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The factual leader of the “Bund” in Bialystok in the years 1903-1905 was Boris Cohen, known under the name Virgili, from Vilnius. He was the official leader of the revolutionary workers' movement in Bialystok.

Very often great meetings were held in the woods and other places behind the city. On February 22 and August 4 of 1904 the labor force organized two large demonstrations. The police took notice of this revival. It awaited the convenient moment to deal with the Jewish workers.

The Bialystok police force was famous for its cruelty. They simply rampaged, their actions knew no limits. The second-in-command of the gendarmerie division in the Bialystok area was Corporal Griboyedov, who was later killed in Grodno. They would seize workers in the streets and without any reason beat them to a pulp in the police stations. The police behaved murderously with the workers, the Bialystok police allowed itself what it did not allow itself in other cities.

The slaughter of September 12, 1904

On September 12, 1904, the second day of Sukkos, an assembly of 300 workers was held in the forest. When the meeting had already come to an end and the workers were returning to town as a group they stumbled into the police at the edge of the forest. The policemen were all dressed in black and could not be seen in the dark. A yell was heard: Halt! and the workers stopped; some of them tried to flee. But the comrades made them stay. For a few minutes the crowd stood quietly, peacefully face to face with the police. Suddenly, shots rang out, and the forest echoed with heart-rending cries. The policemen shot into the peaceful crowd not with blanks but with live ammunition. Terror seized the crowd. The rows dispersed and the workers began to run, with the police chasing them. The bullets whizzed, the wounded fell powerless. And the police did not stop shooting and slashing with swords to the right and to the left. Individual groups turned and tried to make a stand. But they had to flee under the hail of police bullets. The worst was the plight of the female workers; their cries were heard deep into the forest.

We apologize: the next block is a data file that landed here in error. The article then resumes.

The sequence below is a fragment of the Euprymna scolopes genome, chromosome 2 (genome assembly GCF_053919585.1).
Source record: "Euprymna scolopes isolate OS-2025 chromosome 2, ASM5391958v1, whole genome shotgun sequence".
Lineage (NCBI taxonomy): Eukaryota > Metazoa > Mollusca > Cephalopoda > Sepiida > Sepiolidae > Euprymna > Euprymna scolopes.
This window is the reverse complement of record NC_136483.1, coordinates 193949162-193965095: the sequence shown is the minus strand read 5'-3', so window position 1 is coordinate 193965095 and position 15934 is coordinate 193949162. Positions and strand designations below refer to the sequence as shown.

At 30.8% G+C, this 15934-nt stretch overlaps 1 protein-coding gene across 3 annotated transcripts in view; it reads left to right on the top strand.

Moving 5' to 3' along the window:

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This was truly a slaughter of the defenseless; it is characteristic that the bullets were found in the backs, which shows that the police did not shoot a crowd standing up to them but one that was fleeing. A couple of tens were wounded severely and lightly[3].

The “Bund's” Central Committee distributed a circular, that in all localities people should go on protests against the Bialystok slaughter, with demonstrations, one-day strikes, protest-assemblies. All the Bundist committees assembled and fulfilled the circular's instructions: in Bobruisk, Kovno, Minsk, Pinsk, Borisov, Lodz, Rovno, Slonim, Kreslawka, Zhitomir, Mogilev, Porzecze, Dvinsk, Riga, Berdychiv, Warsaw, Szawle, Mozyrz, Grodno and many other cities. Particularly fiery was the protest demonstration in Vitebsk, which was held at the theater in the middle of the opera “Halka” …

The police department in [St.] Petersburg, which was uneasy about the strengthened position of the labor-force, petitioned the Grodno gubernator to reinforce the military division in Bialystok, for disquietude was to be expected there.

The response to the events of January 4, 1904

The “Bund” responded to the events of January 4, 1904 in [St.] Petersburg, when the Czarist government treacherously slaughtered peaceful Russian workers, whilst on their way, with the priest [Father] Gapon at their head, to present a petition to the Czar - “Batiuschka” [“Little Father”] himself. It organized in the entire Pale of Settlement mass walkouts of the Jewish proletariat in all cities and shtetls. There surged a wave of political strikes that took place between the 21st and 25th of January in Vilnius, Minsk, Gomel, Dvinsk, Mogilev, Borisov, Smorgon, Vitebsk, Horodok, Bialystok and so in all cities and shtetls, where from a few hundreds to a few thousands of workers went on strike. The strike lasted between a few days to a week and a fortnight. Individual agitators employed even forceful means when they encountered resistance on part of the workers, they let out the steam, took off the belts, and the factories were forced to stop working.